Smartphones are becoming more and more ubiquitous in our daily lives, helping us to stay connected to our friends and family, listen to our favorite music, keep up with news and social media, get directions to where we are going and more. With all of this convenience and information in the palms of our hands, it is no surprise that many people refuse to put their phones down, even while driving.
Risks of Texting While Driving
Unfortunately, using mobile phones while driving can be incredibly dangerous, especially if you are reading and responding to text messages. In fact, the executive director of the Texas Department of Transportation, James Bass, reported, “Last year, 455 people were killed, and more than 3,000 were seriously injured in crashes due to driver distractions.” He went on to mention that these numbers were highest among younger drivers.
Why is texting while driving so dangerous? When you are writing a text message, you are forced to take your eyes off the road in order to do it. While it may feel like you only look away for a split second, on average, texters take their eyes away from the task at hand for about five seconds.
At speeds of 55 miles per hour or more, that is long enough to travel the entire length of a football field without looking! Road conditions can change in an instant, especially in areas where children are present, like around schools and in residential neighborhoods. Even a momentary distraction on the part of a driver can be the difference between life and death for a pedestrian.
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Texas Texting and Driving Law
In an effort to combat texting and driving in Texas, the state of passed a law banning texting while driving. This law went into effect on September 1, and police officers throughout the state will now be on the lookout for drivers that they suspect to be texting. They’ll be watching for signs similar to those for drunk driving, like weaving in and out of lanes, swerving and not maintaining steady speeds, all of which can also be signs of the driver being distracted.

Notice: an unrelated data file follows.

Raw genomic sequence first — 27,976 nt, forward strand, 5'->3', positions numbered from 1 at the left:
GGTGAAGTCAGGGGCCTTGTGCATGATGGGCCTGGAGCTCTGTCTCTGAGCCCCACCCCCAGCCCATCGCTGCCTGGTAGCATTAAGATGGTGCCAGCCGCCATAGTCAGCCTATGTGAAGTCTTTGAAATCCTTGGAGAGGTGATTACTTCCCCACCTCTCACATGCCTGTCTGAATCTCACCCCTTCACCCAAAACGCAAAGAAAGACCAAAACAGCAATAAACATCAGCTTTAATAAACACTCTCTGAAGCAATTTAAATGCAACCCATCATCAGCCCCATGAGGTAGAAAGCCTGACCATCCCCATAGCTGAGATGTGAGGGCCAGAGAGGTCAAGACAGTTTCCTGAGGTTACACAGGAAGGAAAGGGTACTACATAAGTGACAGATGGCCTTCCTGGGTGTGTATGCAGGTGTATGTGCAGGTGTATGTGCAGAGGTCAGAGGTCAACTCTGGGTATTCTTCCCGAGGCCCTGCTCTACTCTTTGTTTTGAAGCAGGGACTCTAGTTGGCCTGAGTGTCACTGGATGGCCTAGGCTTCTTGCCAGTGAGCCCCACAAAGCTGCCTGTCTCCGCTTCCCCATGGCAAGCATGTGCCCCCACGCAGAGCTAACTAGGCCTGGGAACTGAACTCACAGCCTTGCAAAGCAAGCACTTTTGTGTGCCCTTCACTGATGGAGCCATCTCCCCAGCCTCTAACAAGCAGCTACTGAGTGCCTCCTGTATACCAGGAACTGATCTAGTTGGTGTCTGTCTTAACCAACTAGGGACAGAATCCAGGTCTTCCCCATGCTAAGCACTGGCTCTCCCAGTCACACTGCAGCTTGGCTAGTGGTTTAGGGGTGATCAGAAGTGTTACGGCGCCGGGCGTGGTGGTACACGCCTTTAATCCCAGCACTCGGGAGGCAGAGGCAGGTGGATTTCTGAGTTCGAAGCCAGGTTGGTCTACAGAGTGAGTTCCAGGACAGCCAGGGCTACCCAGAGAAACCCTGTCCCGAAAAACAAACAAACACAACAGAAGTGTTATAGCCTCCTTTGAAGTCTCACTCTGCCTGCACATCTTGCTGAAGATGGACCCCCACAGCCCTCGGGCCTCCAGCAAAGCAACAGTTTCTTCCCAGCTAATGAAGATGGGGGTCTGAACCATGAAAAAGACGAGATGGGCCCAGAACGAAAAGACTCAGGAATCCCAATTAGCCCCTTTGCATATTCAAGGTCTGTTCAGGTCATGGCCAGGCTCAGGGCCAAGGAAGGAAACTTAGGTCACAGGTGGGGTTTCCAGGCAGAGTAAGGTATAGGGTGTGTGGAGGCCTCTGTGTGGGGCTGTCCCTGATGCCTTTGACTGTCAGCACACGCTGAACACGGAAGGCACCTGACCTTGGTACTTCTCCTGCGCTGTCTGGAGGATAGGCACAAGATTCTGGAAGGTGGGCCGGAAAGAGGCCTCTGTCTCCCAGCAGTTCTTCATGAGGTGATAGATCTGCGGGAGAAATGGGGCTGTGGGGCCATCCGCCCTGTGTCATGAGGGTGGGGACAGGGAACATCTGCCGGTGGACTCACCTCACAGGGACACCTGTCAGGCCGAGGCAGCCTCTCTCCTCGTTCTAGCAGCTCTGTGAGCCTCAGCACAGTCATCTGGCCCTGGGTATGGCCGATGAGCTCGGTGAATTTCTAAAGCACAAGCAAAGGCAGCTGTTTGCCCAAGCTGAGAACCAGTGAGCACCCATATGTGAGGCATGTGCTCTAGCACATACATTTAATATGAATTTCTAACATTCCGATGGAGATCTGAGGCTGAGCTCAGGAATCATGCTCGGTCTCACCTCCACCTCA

As the law is written, it only applies to texting while the vehicle is in motion. This means that drivers are still permitted to check and respond to messages when stopped at traffic lights. However, if the driver is still texting once the light changes and they start driving again, this will be a citable offense. For now, the law only applies to texting specifically, meaning that drivers are free to make phone calls, play music and use their phones’ GPS systems. Of course, it is best if these operations can be done hands-free to be as safe as possible.
First offenders will be fined between $25 and $99. Subsequent offenses will be charged at $200. This new state law also precludes individual cities and counties from passing their own laws regarding the use of mobile phones while driving. This way, there will be less confusion between the state and local governments.
This is not the first time that Texas has tried to pass a texting ban. Previous versions stalled in the legislature or were vetoed by then-governor Rick Perry. He claimed that the previous versions of the law went too far in regulating the behaviors of adults. Although it is unlikely that this new law will entirely stop people from texting while driving, at the very least, it provides a deterrence that may make people think twice about engaging in this dangerous behavior.
H/T Dallas News